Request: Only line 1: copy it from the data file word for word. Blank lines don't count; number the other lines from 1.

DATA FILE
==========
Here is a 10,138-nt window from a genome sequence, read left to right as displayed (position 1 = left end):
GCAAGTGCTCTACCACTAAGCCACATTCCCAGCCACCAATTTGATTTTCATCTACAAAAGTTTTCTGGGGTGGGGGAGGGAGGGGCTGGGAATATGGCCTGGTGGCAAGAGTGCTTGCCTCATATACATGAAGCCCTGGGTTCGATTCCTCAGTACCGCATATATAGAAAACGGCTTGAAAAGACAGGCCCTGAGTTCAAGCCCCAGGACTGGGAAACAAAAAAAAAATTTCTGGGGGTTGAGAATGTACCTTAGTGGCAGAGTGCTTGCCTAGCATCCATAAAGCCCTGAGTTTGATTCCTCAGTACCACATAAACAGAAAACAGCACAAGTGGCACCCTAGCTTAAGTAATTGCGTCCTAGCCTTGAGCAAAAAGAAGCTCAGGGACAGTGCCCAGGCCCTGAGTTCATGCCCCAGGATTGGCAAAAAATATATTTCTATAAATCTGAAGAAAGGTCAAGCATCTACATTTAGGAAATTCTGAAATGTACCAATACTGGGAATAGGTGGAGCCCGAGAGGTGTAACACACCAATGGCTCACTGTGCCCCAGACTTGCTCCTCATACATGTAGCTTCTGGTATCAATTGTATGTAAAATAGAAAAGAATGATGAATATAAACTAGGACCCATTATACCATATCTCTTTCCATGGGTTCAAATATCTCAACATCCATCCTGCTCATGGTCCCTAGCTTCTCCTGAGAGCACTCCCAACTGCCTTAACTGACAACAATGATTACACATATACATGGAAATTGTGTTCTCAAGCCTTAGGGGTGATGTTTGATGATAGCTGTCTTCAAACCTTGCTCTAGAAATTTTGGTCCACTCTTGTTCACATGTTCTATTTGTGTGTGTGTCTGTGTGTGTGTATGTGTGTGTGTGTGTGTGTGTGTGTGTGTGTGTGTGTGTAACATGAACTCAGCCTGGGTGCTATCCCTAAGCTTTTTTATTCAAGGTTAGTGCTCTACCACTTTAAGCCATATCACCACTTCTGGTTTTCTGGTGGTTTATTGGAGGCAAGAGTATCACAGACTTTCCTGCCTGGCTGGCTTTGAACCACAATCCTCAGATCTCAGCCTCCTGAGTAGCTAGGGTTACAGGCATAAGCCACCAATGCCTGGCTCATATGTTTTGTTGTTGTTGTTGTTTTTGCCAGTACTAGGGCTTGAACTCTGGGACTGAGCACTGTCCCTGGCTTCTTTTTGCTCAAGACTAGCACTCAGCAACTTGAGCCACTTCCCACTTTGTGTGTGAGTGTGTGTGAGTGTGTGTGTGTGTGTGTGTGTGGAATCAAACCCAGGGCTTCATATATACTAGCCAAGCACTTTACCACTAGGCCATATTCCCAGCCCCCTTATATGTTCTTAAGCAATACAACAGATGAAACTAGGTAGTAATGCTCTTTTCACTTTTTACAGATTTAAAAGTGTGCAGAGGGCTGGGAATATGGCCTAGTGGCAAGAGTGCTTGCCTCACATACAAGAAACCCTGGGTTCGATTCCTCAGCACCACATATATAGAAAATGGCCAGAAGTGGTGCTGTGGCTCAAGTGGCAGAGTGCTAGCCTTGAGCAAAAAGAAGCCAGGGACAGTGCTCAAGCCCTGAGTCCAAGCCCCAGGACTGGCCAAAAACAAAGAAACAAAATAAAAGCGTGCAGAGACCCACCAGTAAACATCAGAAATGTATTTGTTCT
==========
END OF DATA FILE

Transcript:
Here is a 10,138-nt window from a genome sequence, read left to right as displayed (position 1 = left end):